joshua tree national park 

We left Tucson in the morning, and by the early afternoon we were entering Joshua Tree National Park. While we could have hiked in the park, since we already spent many weeks hiking through the Mojave and in Southern California along the Pacific Crest Trail this year, we decided to just sightsee from the car. The southern part of the park consists of the low Colorado Dessert, which is the ideal habitat for the plant below.

This rather mundane looking plant is the Creosote Bush. It is friendly to neighboring plants when times are good, but when drought occurs it releases an herbicide to fight off other plants competing for water. It also favors propagation via vegetative cloning over traditional reproduction. Scientists estimate that some clones alive today can be 9,400 year old, making it the oldest living organism on the planet. Another Colorado Dessert inhabitant is a variety of cholla, referred to as a teddy bear cholla. Despite its cute moniker, it’s barbed spines are notorious hard to remove from skin and clothes.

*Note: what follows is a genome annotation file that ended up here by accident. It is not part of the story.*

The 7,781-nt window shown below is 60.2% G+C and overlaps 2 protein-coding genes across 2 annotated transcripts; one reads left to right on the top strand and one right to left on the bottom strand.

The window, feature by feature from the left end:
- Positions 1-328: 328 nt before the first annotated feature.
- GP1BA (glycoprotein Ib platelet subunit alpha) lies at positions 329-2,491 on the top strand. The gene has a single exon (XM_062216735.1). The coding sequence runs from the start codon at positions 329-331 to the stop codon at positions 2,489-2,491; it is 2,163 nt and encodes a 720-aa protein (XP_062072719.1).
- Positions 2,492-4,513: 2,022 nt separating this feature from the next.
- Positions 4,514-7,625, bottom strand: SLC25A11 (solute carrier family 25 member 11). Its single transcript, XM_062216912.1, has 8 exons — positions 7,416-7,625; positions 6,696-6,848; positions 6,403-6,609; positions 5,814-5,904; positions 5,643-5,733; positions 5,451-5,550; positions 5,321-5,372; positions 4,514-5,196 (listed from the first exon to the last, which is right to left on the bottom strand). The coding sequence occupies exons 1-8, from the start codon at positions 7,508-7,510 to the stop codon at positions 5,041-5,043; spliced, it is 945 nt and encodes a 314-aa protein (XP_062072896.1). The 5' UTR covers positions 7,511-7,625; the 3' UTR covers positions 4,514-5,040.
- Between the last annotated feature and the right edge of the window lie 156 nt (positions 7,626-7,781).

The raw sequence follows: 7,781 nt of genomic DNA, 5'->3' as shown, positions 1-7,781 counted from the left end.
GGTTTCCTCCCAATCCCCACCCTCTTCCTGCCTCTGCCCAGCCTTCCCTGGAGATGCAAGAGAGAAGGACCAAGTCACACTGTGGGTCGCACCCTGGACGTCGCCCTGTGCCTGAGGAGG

As we progressed northwest through the park we passed out of the Colorado Dessert, and into the higher Mojave Dessert and its iconic Joshua Trees.

We had seen some Joshua Trees while hiking through the Mojave this spring, but nothing of the magnitude that we saw in the park. Another striking feature of the park that I wasn’t aware of was the dramatic granite rock formations that look like a giant child was playing with boulders.

We had a fun afternoon seeing what could be seen from the road, which was surprisingly a lot. We found plenty of campsites this time in one of Joshua Trees many campsites, and set-up camp just before sunrise. As the sun set we heard coyotes howling in the distance and enjoyed whatching the colors develop and then disappear over the dessert.